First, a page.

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Education Reporter

Push for '21st-Century Skills'
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A variety of groups is calling on President Obama to make drastic changes in American education across all levels. Just as "Hope" and "Change" were the mantras of the new president's successful campaign, these groups have a mantra of their own: "21st-century skills."

The Partnership for 21st Century Skills describes itself as the "leading advocacy organization focused on infusing 21st century skills into education." The Department of Education worked with corporate giants such as Dell, Apple, Microsoft and AOL Time Warner, along with the National Education Association teachers union, to found the Partnership in 2002. This group has become very active in calling for legislators to promote these skills in schools.

The group Jobs for the Future links education and the economy and calls for the new president and Congress to take unprecedented control of both. The group calls for the government to create "more equitable economic and educational opportunity for less-skilled and low-income young people and adults."

The American Society for Quality (ASQ), a 90,000-member professional association, surveyed 500 teachers in the fall of 2008 on what they wanted from the new presidential administration. 52% of teachers said 21st-century skills should be the new administration's top educational priority. One objective to which the teachers gave the lowest priority was "eliminating budget waste and inefficiency in K-12 schools."

Maurice Ghysels, chair of ASQ's K-12 Education Advisory Committee, belittled the quality-and-standards movement's effort to hold schools accountable for improvement. "While No Child Left Behind has strived to improve test scores, it's clear that more needs to be done to improve problem-solving and critical thinking skills evident in these subjects," he said.

"Critical thinking" is one of the skills most often cited as an example of a 21st-century skill. Temple University professor Stephen Zelnick, for one, challenges the current use of the term "critical thinking" to indicate thinking skills divorced from the acquisition of knowledge.

According to Zelnick, the "critical thinking" movement arose as a movement to teach sound logic, a worthy goal by anyone's judgment. "The movement's novelty was in separating the goal of developing good thinking habits from the study of any particular body of knowledge," Zelnick writes. When college professors and other educators can't agree on what to teach — because the academy has rejected the idea of a canon of essential knowledge, such as Shakespeare, the Bible, and the classics — this "disagreement on content causes us to turn instead to a rubric of skills."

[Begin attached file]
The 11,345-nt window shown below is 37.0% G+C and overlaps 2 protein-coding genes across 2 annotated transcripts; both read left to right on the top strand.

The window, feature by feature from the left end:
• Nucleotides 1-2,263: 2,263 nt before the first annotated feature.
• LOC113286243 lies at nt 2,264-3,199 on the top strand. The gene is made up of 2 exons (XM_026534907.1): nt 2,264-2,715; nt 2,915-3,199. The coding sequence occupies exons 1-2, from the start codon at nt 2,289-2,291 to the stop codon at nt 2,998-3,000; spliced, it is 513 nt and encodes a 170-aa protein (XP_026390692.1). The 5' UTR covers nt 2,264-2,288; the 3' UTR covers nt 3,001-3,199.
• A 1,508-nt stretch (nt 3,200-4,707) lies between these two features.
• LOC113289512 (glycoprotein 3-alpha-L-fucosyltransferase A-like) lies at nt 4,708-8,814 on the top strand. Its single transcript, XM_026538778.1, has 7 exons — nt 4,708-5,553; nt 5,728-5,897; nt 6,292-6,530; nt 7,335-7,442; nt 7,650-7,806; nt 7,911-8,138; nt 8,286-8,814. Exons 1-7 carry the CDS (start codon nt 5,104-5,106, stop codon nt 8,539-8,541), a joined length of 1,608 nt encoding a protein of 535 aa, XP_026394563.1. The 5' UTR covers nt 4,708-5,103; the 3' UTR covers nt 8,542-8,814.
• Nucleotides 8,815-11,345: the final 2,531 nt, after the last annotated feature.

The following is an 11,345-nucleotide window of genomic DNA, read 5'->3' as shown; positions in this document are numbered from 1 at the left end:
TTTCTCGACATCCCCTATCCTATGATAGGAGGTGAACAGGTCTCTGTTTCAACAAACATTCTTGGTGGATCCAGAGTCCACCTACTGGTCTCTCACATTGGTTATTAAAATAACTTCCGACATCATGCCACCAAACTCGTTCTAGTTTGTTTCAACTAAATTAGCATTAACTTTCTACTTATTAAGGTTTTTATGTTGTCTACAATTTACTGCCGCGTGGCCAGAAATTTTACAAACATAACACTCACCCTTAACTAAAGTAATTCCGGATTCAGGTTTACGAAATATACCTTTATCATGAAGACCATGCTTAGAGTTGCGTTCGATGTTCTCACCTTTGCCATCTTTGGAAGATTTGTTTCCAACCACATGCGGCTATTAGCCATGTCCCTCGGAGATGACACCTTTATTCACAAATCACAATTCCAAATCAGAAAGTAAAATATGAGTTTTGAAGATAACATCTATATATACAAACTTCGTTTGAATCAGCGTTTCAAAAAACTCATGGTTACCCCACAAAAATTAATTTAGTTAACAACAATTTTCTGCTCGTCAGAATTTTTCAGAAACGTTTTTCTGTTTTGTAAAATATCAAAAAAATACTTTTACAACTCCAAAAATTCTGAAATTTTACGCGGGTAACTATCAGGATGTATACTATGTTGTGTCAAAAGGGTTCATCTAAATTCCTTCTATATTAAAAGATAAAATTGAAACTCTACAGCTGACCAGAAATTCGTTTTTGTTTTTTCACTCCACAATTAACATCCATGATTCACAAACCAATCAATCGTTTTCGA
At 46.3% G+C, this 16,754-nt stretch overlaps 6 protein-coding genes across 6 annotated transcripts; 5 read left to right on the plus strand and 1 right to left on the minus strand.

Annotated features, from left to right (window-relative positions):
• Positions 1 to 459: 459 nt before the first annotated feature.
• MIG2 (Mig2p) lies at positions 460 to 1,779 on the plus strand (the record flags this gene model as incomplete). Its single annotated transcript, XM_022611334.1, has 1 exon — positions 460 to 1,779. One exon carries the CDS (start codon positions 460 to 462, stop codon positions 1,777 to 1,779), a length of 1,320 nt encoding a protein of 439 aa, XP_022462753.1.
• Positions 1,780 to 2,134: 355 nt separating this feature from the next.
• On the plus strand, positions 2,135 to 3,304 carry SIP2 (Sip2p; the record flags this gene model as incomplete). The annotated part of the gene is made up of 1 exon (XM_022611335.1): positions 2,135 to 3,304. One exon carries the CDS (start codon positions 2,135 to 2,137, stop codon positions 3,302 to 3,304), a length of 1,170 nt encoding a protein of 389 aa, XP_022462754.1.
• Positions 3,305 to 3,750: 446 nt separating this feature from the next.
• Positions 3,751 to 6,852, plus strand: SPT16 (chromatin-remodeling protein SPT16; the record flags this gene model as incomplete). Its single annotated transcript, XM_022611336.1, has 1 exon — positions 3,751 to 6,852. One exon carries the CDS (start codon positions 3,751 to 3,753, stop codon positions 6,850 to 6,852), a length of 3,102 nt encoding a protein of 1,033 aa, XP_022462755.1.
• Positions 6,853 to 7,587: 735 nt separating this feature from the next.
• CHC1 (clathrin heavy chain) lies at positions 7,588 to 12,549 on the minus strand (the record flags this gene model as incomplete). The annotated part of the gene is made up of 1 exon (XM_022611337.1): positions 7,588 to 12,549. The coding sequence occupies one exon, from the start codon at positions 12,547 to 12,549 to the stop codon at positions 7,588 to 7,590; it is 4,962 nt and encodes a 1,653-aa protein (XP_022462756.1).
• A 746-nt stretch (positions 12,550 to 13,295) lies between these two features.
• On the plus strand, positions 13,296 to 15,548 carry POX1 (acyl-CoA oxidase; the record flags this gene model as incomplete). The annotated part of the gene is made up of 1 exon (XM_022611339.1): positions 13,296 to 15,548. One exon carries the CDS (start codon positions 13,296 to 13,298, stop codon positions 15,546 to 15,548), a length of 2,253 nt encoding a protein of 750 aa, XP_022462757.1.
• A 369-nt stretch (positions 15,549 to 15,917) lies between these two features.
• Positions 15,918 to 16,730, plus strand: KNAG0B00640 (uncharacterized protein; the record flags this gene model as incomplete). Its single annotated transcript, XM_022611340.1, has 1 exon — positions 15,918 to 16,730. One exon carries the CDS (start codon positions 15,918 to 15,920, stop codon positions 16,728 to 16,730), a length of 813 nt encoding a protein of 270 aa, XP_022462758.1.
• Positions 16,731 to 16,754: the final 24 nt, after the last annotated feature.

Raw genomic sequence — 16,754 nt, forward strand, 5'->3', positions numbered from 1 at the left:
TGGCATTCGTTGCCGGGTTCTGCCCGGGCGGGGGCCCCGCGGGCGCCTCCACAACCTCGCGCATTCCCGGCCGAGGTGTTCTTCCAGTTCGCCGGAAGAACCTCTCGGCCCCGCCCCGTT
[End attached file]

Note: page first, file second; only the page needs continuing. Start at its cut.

The 21st-century skills movement largely repackages such skills - critical thinking, information processing, problem-solving, and similar skills, often called "soft skills" because they don't normally require students to learn any hard facts. "Outcome Based Education," "criterion-referenced testing," and "mastery learning" were the 20th-century equivalents, translated into federal law through such initiatives as School-to-Work and Goals 2000.

"Critical thinking" and other 21st-century skills are far from ideologically neutral, as taught in most classrooms, says Zelnick. Students could learn critical thinking skills from analyzing opposing arguments, but instead, teachers too often hand them reading materials that summarize only one side of an argument. Because the materials criticize American institutions and history, teachers act as if students can learn "critical thinking" from reading these materials, without ever being exposed to authors who defend America's history, activities in the world, or Constitution.

"In my experience at Temple — a large state-related university — 'critical thinking' is intended to recruit the next generation of students into an oppositional force to carry out the struggle for social justice, a renovation thought to be urgently needed in an ideologically blind-folded America," writes Zelnick. "If colleges really want students to be able to think critically, they could start by insisting that professors not use books in which all the authors are pushing the message that students should be unfailingly hostile to our culture and institutions. Teaching students to regurgitate anti-American sentiments is not the same as teaching them critical thinking skills," he concludes. (Popecenter.org, 11-25-08)

In the K-12 classroom, the pursuit of 21st-century skills usually means that teachers emphasize technology, group work, and project-based learning. "In a project-based-learning unit, teachers are no longer the focal point of the classroom or the expounders of information," explains a recent Education Week article (1-7-09). "For the most part, students rely on their classmates' expertise, on experimentation, and on outside sources of information to solve the problem at hand."

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